By Michael Isikoff and Michael Hirsh | NEWSWEEK
Published May 7, 2010
From the magazine issue dated May 17, 2010
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Tony Hayward, the CEO of BP, has a couple of major problems on his hands these days. One lies down near the earth's crust; the other exists deep in the muck of Washington politics. It may take many months to cap the 5,000-foot-deep oil gusher in the Gulf of Mexico. In the meantime, Hayward has to cap the damage to BP's reputation, and reduce its liability for what could be the costliest cleanup in corporate history. He was already hard at work last week, making the rounds of key senators from coastal states affected by the spill. Described as exhausted but wearing a "wry smile," Hayward impressed several lawmakers with his earnestness about stopping the leak. He also seemed intent on deflecting questions about responsibility. "He was candid on most of his answers," says Florida Sen. Bill Nelson. But when Hayward was pressed on how much BP will compensate businesses and fishermen harmed by the spill, Nelson says, "he dodged" and became "very lawyerly."
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The Obama administration has promised to "keep the boot on the throat" of the giant British company, as White House Press Secretary Robert Gibbs put it. Others will be trying to do the same. In the coming months there will be lawsuits, hearings, and investigations galore on the spill and who's responsible for it, as well as heated debates over President Obama's offshore-drilling plans and new legislation, including a bill raising a $75 million ceiling on BP's liability for compensation to injured parties. But BP will seek to leverage every penny of the $15.9 million it spent on lobbying last year (its most ever) as it seeks to fend off allegations that the company and its contractors failed to abide by safety provisions for deepwater drilling. Most of all, it will try to contain the penalties it has to pay. If the past is any guide, BP will succeed at that. The story of the company's handling of other safety problems illustrates how easily high-powered lawyers and sheer corporate muscle can often overwhelm the best efforts of federal regulators. (A BP spokesman said the company "will honor all legitimate claims" stemming from the oil spill. The spokesman declined to comment on all other questions posed by NEWSWEEK.)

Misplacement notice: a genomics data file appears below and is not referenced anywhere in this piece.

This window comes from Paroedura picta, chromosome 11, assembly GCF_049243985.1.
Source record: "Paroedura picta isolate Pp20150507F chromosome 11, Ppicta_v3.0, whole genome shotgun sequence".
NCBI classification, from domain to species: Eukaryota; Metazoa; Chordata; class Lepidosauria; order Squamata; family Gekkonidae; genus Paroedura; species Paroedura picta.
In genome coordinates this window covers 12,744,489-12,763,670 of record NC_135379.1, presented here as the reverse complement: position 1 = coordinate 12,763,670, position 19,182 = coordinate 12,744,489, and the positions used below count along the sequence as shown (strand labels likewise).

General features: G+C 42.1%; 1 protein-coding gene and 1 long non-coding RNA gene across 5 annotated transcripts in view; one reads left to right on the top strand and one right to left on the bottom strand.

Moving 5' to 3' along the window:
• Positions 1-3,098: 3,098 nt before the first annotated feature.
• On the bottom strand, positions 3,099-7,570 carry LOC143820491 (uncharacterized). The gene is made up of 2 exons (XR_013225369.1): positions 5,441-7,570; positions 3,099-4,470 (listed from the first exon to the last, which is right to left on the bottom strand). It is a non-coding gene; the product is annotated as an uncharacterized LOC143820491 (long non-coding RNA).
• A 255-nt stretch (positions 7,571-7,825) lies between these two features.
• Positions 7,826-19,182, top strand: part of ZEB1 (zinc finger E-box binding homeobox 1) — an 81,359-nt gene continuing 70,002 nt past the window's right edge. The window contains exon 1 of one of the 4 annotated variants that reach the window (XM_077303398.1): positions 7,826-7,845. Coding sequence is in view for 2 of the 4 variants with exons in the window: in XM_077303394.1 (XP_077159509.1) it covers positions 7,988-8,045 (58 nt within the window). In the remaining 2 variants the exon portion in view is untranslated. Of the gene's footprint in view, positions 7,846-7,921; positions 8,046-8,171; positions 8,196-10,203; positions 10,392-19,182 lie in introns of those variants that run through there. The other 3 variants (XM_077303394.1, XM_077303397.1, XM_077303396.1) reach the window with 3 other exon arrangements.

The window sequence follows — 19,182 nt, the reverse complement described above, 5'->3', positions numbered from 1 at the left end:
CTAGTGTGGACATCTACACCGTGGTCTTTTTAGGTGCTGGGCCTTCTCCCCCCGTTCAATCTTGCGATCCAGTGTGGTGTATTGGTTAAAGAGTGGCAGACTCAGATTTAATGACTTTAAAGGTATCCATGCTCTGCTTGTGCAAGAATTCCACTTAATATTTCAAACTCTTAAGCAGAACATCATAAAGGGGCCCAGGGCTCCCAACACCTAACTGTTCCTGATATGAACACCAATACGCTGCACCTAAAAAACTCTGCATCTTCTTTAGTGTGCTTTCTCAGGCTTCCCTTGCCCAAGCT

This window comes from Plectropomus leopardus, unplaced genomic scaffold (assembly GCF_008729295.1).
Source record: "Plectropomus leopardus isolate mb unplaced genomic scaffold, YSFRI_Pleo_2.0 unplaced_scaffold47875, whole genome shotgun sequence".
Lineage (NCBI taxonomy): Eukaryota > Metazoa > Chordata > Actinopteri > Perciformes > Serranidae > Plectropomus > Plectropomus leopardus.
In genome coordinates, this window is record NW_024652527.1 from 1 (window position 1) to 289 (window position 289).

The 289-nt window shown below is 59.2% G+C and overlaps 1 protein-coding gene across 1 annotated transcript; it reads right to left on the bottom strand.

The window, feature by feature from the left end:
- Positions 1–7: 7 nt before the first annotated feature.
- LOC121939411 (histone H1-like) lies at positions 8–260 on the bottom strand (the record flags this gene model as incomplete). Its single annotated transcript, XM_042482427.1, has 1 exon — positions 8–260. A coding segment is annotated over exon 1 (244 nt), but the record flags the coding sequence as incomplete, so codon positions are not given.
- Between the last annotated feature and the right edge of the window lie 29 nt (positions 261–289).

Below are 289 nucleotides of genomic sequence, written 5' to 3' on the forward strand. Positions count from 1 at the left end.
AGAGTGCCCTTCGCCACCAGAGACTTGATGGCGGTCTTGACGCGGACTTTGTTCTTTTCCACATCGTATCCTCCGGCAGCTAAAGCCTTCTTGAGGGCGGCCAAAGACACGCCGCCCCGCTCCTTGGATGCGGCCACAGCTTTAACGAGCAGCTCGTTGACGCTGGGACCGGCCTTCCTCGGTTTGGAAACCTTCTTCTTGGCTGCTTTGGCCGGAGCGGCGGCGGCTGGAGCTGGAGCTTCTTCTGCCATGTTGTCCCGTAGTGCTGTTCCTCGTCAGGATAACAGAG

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BP was once known as British Petroleum, but the company changed its name in 2000 to project a more environmentally friendly image, saying the initials stood for "Beyond Petroleum." Hayward deserves credit for improving on the legacy of former chairman John Browne, whose efforts in acquisition and cost cutting left serious questions about BP's safety and environmental policies. Part of Hayward's effort, however, was to increase the company's lobbying "exponentially" in Washington and to dilute new laws on the prevention of oil-spill pollution in 2009, says Dave Levinthal of the Center for Responsive Politics. At times BP has enlisted powerful Washington types like Leon Panetta (now CIA director), George Mitchell (now Obama's Middle East envoy), Christine Todd Whitman (the former EPA administrator), and Tom Daschle (the former majority leader) to serve on its various boards of advisers and "independent" panels. In his rounds on Capitol Hill last week, Hayward was escorted by a former aide to Ted Kennedy who now works for the Brunswick Group, a powerhouse public-relations firm recently hired by BP to help it deal with the oil-spill crisis.
The company's most recent effort at damage control—before the spill—occurred after a 2005 explosion at the company's Texas City refinery (the third-largest oil refinery in the country). That was among the most deadly disasters to befall the U.S. oil industry in modern times. The blasts and subsequent fires killed 15 workers, injured 180 others, and sent 43,000 people fleeing to indoor shelters. The Chemical Safety and Hazard Investigation Board later concluded that the explosions were caused by company deficiencies "at all levels of the BP Corporation"—including repeated cost cutting that affected maintenance and safety. The Justice Department, working with EPA investigators, launched a criminal investigation that resulted in a $50 million fine against the company for violating the Clean Air Act. But EPA investigators wanted to take the case further and charge top corporate officers, who, they were convinced, had knowledge of the safety deficiencies at Texas City and failed to take corrective action. Their request to continue the investigation was turned down by top officials of the Justice Department's environmental-crimes division, leaving the EPA investigators incensed, according to two EPA officials directly familiar with the probe. "We felt like this went all the way to the very top," says one EPA investigator, who did not want to be identified talking about internal matters. "The $50 million was a laughingstock. It was a slap on the wrist compared to the profits they were making." (BP's reported profits in 2007 were $17.2 billion.)